Lexington, Ky.—Oct. 6
The first thing Morgan Boyer noticed about her Retired Racehorse Project Thoroughbred Makeover horse was, well, he wasn’t her horse!
“We just found him on Facebook. He was supposed to be a horse named Saint No More; he was supposed to be a 16.2 bay gelding,” said Boyer, 23. “My mom went to pick him up, and he’s 15.2, his legs looked like tree trunks, and he was not Saint No More!”
His tattoo revealed his true identity—fittingly a horse with the name of Interactif Spy. He was indeed all of 15.2 hands and had two bowed tendons, but Boyer decided to give the little guy a chance. She shipped him home to her family’s Blue Line Farm in Greensboro, North Carolina, at the end of November and got on him in December just to see what she was working with.
“I normally get on a week after we get them just to check and see how they are, and he was bad,” Boyer said with a laugh. “It was really bad. His head was rough; I wasn’t sure if he was trotting or cantering, or what he was doing. You went to touch him, and he was flinching. He was just a mess.”
Boyer decided to give him the winter off to let down, and when she pulled him out in February she made up her mind she would get him retrained enough to be sold after the Makeover.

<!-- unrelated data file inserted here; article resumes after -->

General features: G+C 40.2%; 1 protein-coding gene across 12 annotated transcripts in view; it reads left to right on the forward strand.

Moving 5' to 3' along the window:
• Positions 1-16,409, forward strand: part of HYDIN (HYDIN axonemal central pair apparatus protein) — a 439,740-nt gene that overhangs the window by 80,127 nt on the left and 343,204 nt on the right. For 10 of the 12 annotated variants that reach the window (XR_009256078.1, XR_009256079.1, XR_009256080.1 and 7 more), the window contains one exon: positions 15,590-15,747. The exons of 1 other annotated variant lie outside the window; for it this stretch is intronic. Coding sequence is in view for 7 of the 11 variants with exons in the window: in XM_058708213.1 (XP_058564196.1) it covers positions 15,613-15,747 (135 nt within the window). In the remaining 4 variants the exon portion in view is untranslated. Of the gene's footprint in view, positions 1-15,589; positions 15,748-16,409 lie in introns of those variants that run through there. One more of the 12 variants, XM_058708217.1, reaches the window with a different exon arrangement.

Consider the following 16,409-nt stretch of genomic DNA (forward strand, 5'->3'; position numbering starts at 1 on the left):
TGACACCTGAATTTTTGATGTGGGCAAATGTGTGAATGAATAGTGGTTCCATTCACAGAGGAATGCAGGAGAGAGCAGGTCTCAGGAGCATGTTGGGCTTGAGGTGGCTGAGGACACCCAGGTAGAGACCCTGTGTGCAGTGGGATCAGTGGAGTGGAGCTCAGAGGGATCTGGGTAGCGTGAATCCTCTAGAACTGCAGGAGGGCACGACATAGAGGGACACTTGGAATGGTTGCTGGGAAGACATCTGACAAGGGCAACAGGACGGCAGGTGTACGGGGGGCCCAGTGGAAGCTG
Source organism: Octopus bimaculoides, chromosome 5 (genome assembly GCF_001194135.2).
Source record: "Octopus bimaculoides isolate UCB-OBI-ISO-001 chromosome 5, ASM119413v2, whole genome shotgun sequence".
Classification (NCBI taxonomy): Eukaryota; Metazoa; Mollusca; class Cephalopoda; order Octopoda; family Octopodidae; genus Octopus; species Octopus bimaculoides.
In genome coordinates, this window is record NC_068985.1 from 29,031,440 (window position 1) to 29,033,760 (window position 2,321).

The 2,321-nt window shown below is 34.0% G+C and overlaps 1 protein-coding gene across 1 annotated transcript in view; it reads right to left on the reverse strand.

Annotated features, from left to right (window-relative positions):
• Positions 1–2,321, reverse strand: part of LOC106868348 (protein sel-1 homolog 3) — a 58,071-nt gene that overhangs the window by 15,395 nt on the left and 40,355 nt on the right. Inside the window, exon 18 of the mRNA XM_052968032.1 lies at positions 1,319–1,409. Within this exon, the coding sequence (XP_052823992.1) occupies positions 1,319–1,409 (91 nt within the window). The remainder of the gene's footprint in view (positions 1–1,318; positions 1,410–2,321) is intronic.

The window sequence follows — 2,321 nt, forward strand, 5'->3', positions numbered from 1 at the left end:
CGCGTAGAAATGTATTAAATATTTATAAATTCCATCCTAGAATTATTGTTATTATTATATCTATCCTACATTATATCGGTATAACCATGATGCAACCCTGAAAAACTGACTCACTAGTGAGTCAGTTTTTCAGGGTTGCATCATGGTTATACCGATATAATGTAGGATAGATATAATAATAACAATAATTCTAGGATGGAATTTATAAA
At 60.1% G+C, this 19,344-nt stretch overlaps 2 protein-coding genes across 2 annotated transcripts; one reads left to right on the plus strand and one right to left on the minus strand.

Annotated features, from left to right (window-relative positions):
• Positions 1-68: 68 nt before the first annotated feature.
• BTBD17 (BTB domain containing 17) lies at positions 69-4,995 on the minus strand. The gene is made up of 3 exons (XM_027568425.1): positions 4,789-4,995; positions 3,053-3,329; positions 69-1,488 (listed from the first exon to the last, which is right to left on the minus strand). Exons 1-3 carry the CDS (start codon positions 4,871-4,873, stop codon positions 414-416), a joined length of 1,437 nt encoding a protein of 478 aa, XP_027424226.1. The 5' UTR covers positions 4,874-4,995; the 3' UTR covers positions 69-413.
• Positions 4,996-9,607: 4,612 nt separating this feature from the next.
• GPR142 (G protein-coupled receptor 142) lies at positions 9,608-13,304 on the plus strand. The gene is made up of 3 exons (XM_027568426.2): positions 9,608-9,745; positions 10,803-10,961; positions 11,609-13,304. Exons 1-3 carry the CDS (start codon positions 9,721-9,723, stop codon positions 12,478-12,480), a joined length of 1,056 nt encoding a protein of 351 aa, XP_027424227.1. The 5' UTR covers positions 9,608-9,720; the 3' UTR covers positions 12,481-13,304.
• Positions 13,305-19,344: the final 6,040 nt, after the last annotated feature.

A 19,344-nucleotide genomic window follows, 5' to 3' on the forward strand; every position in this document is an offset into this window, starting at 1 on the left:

“I was thinking I need to get him to a point where he can be sold because he’s not going to be able to do a dressage test, and we event,” Boyer said. “So I have to at least be able to get through a test!”
But as Boyer started working with “Saint” (They decided to stick with the name he was supposed to have in the barn!) she realized this little gelding had a whole lot of jump.
“Just ride by ride I was like, wow, this is magical,” Boyer said. “He progressed faster than anything I’ve ever gotten off the track.”
Boyer started taking Saint to events and completed several training-level events.
“His dressage is OK; it’s respectable. It’s kind of boring because you have to balance between boring and explosive,” Boyer said with a laugh. “He’s definitely scooty and quirky, but he’s awesome cross-country.”
This year is Boyer’s first time competing at the RRP Thoroughbred Makeover, though she is plenty familiar with the breed. Boyer has evented up to intermediate on a Thoroughbred, and she now works as a professional alongside her mother at Blue Line Farm, with plenty of customers with off-the-track horses in training.
“Honestly I don’t think they’re for everyone because they’re very forward thinking, but that translates very well to a working horse,” Boyer said. “It translates incredibly well to eventing. They’re catty and athletic; they’re cooperative. They just have the brain to try really hard. They’re so, so smart.”
As for Saint and his future, the plans have changed.
“Oh, he’s not for sale anymore,” Boyer said with a laugh, reaching up to give Saint a scratch on the neck.
Check back with the Chronicle for more from the RRP Thoroughbred Makeover.